Everyone – from the Inuit to the Somalians and Scottish – all speak this language, for it literally woven into the human DNA (as evolutionary anthropological studies have proven). Sport endures as a powerful diplomatic tool that can sublimate conflict, promote comity between old and new enemies, break down stereotypes and stimulate more tolerant attitudes. Working in tandem with traditional diplomacy, sport is therefore no longer a niche area ‘below’ government but an increasingly relevant soft power tool for modern diplomacy. The ‘sportscape’, to use Manzenreiter’s term, is truly global, generates trillions of dollars, and affects billions of fans, players and coaches.

Embedding sport as a regular, conscious and proactive tool in a state’s diplomatic arsenal is beneficial for many other reasons: it can transcend acrimony in diplomatic relationships, bring ‘estranged’ leaders together, offer informal pathways beyond staid, formal venues of diplomacy, generate massive public diplomacy opportunities, amplify a state’s diplomatic message, culture and values, and unite so-called disparate nations, states and people via a mutual love of pursuits centred on physical exercise.

Part of the attraction in using sport as a form of diplomacy is also practical – it is low-risk, low-cost and high profile. And, by experimenting with new means to old ends, the culture of a state’s diplomacy can change from aloof, hermetic and ‘dead’ to one that is advanced, innovative, very public and even fun. Sports diplomacy also dovetails neatly with other new forms of diplomacy, chiefly public and digital diplomacy (the latter being the use of digital media platforms to exponentially increase the number of recipients for a diplomatic message). And, finally, sports diplomacy is difficult to object to? After all, who can be against sport, or diplomacy?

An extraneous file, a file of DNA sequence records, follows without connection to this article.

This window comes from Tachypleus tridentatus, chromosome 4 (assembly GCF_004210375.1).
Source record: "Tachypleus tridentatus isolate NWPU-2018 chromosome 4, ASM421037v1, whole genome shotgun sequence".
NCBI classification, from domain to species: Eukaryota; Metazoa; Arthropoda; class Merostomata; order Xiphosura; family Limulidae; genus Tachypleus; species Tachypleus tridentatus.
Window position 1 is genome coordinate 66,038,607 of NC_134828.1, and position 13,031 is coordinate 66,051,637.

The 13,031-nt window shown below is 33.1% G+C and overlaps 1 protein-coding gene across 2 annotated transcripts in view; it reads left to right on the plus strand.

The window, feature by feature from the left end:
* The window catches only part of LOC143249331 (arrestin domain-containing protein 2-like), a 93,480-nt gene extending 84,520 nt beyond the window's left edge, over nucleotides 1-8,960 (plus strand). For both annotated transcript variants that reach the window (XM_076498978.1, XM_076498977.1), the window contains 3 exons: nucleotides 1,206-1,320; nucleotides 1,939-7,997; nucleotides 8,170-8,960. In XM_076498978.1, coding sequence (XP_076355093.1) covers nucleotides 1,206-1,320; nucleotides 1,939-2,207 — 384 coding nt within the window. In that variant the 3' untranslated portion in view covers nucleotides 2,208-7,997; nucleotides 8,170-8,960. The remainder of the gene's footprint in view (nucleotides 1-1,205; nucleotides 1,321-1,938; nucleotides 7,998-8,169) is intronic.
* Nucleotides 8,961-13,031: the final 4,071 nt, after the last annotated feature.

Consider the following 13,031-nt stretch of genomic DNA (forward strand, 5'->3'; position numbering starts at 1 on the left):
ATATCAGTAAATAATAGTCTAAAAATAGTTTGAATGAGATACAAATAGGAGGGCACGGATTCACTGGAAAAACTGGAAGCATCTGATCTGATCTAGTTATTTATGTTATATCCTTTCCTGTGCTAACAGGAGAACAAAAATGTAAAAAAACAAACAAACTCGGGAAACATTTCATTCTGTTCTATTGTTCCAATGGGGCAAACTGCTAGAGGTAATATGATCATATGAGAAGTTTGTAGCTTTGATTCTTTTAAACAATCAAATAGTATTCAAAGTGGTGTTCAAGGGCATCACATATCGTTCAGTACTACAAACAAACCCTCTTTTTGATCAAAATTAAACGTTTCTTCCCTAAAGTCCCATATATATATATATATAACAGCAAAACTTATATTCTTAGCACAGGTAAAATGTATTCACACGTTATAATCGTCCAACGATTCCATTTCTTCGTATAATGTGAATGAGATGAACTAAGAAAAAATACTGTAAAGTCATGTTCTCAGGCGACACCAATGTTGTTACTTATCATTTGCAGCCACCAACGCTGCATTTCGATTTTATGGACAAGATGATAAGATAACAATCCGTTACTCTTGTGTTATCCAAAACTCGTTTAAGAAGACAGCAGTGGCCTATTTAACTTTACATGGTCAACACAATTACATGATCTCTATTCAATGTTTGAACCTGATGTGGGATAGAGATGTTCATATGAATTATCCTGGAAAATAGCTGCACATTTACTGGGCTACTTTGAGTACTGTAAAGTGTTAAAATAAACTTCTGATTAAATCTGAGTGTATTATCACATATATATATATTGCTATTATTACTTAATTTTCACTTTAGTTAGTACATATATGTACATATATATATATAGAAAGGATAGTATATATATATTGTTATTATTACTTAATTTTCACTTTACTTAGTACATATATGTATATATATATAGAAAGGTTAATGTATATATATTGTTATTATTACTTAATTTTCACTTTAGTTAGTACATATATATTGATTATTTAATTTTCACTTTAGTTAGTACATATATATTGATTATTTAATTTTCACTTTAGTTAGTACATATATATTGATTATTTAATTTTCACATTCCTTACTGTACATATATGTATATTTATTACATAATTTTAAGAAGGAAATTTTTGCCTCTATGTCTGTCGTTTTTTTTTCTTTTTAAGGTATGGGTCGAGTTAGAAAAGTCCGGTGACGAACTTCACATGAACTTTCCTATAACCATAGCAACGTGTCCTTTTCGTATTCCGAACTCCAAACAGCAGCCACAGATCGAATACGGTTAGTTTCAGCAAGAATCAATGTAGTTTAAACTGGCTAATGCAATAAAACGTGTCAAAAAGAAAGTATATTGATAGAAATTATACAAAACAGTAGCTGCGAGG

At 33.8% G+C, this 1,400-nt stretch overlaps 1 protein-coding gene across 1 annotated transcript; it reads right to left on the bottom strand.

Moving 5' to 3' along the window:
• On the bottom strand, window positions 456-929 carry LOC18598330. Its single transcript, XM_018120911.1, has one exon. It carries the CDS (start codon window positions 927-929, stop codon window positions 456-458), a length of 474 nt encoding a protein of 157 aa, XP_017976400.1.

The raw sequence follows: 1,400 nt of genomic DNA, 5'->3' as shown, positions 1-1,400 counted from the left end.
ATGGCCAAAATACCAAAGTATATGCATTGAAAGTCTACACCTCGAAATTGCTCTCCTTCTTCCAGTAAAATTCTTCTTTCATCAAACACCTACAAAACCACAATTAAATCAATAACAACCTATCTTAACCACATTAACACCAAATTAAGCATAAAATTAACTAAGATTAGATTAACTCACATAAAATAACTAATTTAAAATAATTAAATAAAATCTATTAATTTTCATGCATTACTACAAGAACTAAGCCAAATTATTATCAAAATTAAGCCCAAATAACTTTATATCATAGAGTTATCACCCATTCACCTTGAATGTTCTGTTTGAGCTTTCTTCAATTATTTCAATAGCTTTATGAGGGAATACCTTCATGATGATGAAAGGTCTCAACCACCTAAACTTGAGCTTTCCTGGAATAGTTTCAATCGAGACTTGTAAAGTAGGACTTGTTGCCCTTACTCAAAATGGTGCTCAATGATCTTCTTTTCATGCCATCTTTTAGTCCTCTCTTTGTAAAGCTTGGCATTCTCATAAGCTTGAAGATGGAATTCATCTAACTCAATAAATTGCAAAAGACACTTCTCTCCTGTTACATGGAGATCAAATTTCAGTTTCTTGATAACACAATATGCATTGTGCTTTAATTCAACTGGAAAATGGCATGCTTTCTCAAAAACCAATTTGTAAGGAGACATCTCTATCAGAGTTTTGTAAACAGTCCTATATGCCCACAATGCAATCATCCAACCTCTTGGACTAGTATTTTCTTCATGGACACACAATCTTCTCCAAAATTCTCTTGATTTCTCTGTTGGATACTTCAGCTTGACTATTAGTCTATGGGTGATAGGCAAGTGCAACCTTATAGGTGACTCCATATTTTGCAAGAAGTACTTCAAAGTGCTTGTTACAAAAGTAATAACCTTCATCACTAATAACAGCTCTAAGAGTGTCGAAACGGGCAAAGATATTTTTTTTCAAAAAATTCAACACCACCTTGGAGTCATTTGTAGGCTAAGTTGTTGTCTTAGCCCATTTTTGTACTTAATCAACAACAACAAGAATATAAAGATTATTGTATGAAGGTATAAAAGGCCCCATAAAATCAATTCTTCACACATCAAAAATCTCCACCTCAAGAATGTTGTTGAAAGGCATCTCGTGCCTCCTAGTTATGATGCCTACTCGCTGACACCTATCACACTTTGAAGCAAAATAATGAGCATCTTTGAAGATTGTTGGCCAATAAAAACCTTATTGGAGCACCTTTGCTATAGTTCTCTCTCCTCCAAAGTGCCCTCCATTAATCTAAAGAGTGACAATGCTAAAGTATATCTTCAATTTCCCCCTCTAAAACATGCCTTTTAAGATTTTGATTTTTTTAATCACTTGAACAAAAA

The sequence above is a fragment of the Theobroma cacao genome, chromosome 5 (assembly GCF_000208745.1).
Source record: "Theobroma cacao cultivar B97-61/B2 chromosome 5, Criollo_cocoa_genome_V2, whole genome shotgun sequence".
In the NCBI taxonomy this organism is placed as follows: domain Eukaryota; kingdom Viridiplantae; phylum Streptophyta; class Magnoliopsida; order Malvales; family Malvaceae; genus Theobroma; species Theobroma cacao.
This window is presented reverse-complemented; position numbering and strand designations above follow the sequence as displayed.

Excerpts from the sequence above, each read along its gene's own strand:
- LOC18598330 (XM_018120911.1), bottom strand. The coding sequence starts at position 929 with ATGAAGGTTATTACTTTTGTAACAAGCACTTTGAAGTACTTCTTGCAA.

The final whistle

History demonstrates that both sport and diplomacy are powerful civil, civilising and civilised institutions. They are not, however, perfect. Classical, traditional diplomacy remains a complex, zero-sum game loaded with cabal, intrigue and secrecy. This is, however, the nature of a competitive, anarchic international relations system dominated by retrospective, Westphalian states obsessed with survival, by any means possible. Sport too has its issues. The observer need only think of FIFA under the extraordinarily unethical tenures of Presidents Havelange or Blatter, the 2002 Salt Lake City Winter Olympics bidding scandal, or, more recently, the 2016 World Anti-Doping Agency report that accused more than 1,000 Russian Athletes of ‘benefitting’ from state-sponsored doping. Sadly, international sport continues to be associated with graft, violence, and cheating.

Just as sport can bring people together, it can also drive them apart. But, transgressions from ideal of diplomacy and sport are the exception rather than the rule. In other words, both sport and diplomacy do far more good for international society than harm.